Full-Screen Pop-Out Navigation

Full-Screen Pop-Out Navigation

Here is a fixed menu that drives users' attention to a couple of call-to-action buttons first, then let them explore the full-screen navigation.

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It's becoming a common approach to hide the navigation, make it accessible after a click on the menu link. "One click more than necessary" some of you may argue. It really depends by the specific case IMO. I mean Amazon could never hide the entire navigation on a big device. But if you have a website with a relatively modest quantity of content, a huge menu with few important call-to-action buttons, it makes sense to drive the user's attention to those buttons first, then let her/him explore the rest.

One step further is to make the header - therefore the menu link - always accessible. We already suggested a new approach to achieve that. Today we take inspiration from how Medium reveals the header when you change your scrolling direction - from down to up. Quite smart!

Image credits: Unsplash.

Creating the structure

We created a <header> element to wrap the logo, the secondary navigation (login/signup) and the trigger for the primary navigation (.cd-primary-nav-trigger). The primary navigation is outside the header, which makes it easier for us to handle the CSS transformation effects. Both primary and secondary navigations are unordered lists semantically wrapped into a <nav> element.

<header class="cd-header">
   <div class="cd-logo"><!-- ... --></div>

   <nav>
      <ul class="cd-secondary-nav">
         <li><a href="#0">Log In</a></li>
         <li><a href="#0">Register</a></li>
      </ul>
   </nav> <!-- cd-nav -->

   <a class="cd-primary-nav-trigger" href="#0">
      <span class="cd-menu-text">Menu</span><span class="cd-menu-icon"></span>
   </a> <!-- cd-primary-nav-trigger -->
</header>

<nav>
   <ul class="cd-primary-nav">
      <li class="cd-label">About us</li>
      <li><a href="#0">The team</a></li>
      <li><a href="#0">Our services</a></li>
      <li><a href="#0">Our projects</a></li>
      <li><!-- ... --></li>
   </ul>
</nav>

<main>
   <!-- content -->
</main>

Adding style

First of all, to create the slide-in effect of the primary navigation we use a combo of CSS3 transitions and transformations. By default the navigation is hidden by pushing it right above the viewport (translateY(-100%)). When the user clicks on the trigger element (.cd-primary-nav-trigger), we use jQuery to add the .is-visible class to the navigation. The transition applied to the transform property smooths the movement.

.cd-primary-nav {
  /* by default it's hidden - on top of the viewport */
  position: fixed;
  left: 0;
  top: 0;
  height: 100%;
  width: 100%;
  transform: translateY(-100%);
  transition-property: transform;
  transition-duration: 0.4s;
}

.cd-primary-nav.is-visible {
  transform: translateY(0);
}

For the header slide-in effect - activated when the user changes the scrolling direction from down to up - we needed to create some classes and handle them through jQuery. By default the header is in absolute position: that means that it scrolls with the content (it's in absolute position so we can place it on top of the background-image). As soon as the header is no longer visible, we give it a .is-fixed class, thus changing its position from absolute to fixed, and placing it right above the viewport (top: -80px). As the user scrolls up, the header gets back: we give it the .is-visible class, this way we move it down along the Y axis (translate3d(0, 100%, 0)).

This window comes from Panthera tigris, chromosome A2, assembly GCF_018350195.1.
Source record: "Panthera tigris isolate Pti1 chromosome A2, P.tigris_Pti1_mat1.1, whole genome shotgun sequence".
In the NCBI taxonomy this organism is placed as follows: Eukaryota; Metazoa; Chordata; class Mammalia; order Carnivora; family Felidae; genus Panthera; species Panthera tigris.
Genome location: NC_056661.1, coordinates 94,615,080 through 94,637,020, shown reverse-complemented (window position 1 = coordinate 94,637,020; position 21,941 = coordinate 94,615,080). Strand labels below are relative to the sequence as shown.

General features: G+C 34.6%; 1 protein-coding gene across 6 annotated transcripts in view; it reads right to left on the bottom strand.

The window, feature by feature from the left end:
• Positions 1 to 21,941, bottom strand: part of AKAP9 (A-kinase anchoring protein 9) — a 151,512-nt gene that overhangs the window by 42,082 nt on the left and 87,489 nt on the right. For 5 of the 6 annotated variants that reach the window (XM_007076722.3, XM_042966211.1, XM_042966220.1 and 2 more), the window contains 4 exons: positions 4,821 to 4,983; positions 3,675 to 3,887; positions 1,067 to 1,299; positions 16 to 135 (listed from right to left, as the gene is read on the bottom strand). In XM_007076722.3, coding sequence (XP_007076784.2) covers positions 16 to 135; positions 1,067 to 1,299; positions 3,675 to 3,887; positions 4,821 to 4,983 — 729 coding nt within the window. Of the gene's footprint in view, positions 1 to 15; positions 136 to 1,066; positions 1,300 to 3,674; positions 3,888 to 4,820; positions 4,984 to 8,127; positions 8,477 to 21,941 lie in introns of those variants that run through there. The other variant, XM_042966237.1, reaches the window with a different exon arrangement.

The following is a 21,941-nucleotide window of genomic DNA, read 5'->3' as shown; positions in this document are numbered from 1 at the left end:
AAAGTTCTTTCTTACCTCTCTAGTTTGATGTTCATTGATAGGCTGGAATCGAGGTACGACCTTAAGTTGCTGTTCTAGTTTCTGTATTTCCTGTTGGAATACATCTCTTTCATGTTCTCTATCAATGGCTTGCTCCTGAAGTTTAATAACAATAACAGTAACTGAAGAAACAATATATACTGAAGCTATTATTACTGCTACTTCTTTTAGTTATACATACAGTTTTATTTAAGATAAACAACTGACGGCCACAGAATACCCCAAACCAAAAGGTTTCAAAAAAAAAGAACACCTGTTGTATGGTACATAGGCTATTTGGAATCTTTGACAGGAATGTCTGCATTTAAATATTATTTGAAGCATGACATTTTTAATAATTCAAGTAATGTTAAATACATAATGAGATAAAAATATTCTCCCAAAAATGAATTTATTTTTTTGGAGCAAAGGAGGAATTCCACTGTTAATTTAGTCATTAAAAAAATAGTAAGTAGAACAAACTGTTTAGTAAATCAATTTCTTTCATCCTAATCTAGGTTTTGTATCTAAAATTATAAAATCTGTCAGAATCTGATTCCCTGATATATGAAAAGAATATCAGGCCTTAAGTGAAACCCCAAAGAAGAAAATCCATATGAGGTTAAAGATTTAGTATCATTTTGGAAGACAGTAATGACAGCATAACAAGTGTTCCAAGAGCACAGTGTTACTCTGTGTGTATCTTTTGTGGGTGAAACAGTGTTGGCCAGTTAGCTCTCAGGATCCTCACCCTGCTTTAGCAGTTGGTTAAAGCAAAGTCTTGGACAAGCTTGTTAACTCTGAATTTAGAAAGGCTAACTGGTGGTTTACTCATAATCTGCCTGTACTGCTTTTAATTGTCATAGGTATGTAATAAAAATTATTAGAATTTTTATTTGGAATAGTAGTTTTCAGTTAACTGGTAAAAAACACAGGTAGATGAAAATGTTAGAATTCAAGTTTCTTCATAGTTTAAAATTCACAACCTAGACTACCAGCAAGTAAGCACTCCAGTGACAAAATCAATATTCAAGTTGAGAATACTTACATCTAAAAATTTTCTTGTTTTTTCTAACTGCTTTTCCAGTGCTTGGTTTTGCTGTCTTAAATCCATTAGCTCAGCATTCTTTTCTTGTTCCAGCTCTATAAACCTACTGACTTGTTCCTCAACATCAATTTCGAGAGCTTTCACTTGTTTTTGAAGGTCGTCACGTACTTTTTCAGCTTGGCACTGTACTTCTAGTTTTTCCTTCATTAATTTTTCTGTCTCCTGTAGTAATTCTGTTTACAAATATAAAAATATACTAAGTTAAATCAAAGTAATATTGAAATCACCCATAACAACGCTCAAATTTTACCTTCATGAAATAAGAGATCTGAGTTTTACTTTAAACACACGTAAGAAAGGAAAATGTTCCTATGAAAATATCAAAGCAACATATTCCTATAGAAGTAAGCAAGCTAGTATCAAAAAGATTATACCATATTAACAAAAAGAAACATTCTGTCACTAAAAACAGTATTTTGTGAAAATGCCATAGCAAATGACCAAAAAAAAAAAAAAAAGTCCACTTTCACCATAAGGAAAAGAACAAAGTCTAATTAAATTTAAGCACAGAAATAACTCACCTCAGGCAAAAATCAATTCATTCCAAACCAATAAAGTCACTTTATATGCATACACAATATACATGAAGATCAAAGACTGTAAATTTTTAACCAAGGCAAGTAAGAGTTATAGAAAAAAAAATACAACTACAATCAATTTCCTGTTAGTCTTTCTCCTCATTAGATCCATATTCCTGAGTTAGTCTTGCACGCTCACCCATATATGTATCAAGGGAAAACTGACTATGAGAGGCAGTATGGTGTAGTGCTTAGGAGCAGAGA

.cd-header {
  position: absolute;
  top: 0;
  left: 0;
  background: transparent;
  height: 80px;
  width: 100%;
  transition: background-color 0.3s;
}

.cd-header.is-fixed {
  /* when the user scrolls down, we hide the header right above the viewport */
  position: fixed;
  top: -80px;
  background-color: rgba(2, 23, 37, 0.96);
  transition: transform 0.3s;
}

.cd-header.is-visible {
  /* if the user changes the scrolling direction, we show the header */
  transform: translate3d(0, 100%, 0);
}

Events handling

When user starts scrolling, we need to detect if he's scrolling up or down, and add/remove classes to the primary navigation accordingly :

$(window).on('scroll',
   {
      previousTop: 0
   }, 
   function () {
      var currentTop = $(window).scrollTop();
      //check if user is scrolling up
      if (currentTop < this.previousTop ) {
         //if scrolling up...
         //add class 'is-visible' to the main navigation
         //if currentTop == 0, remove 'is-fixed' and 'is-visible' classes 
      } else {
         //if scrolling down...
         //add the 'is-fixed' class to the main navigation as soon as it is no longer visible
         //add class 'is-visible' to the main navigation
      }
      //set previousTop for the next iteration
      this.previousTop = currentTop;
   }
);

The header slide-in effect has been implemented only when the viewport is larger than 1170px (the MQL variable has been defined in the .js file). iOS devices, in fact, freeze the DOM manipulation during scrolling, so functions are executed only at the end of the scrolling (we couldn't find a bug report, but here is what jQueryMobile says).

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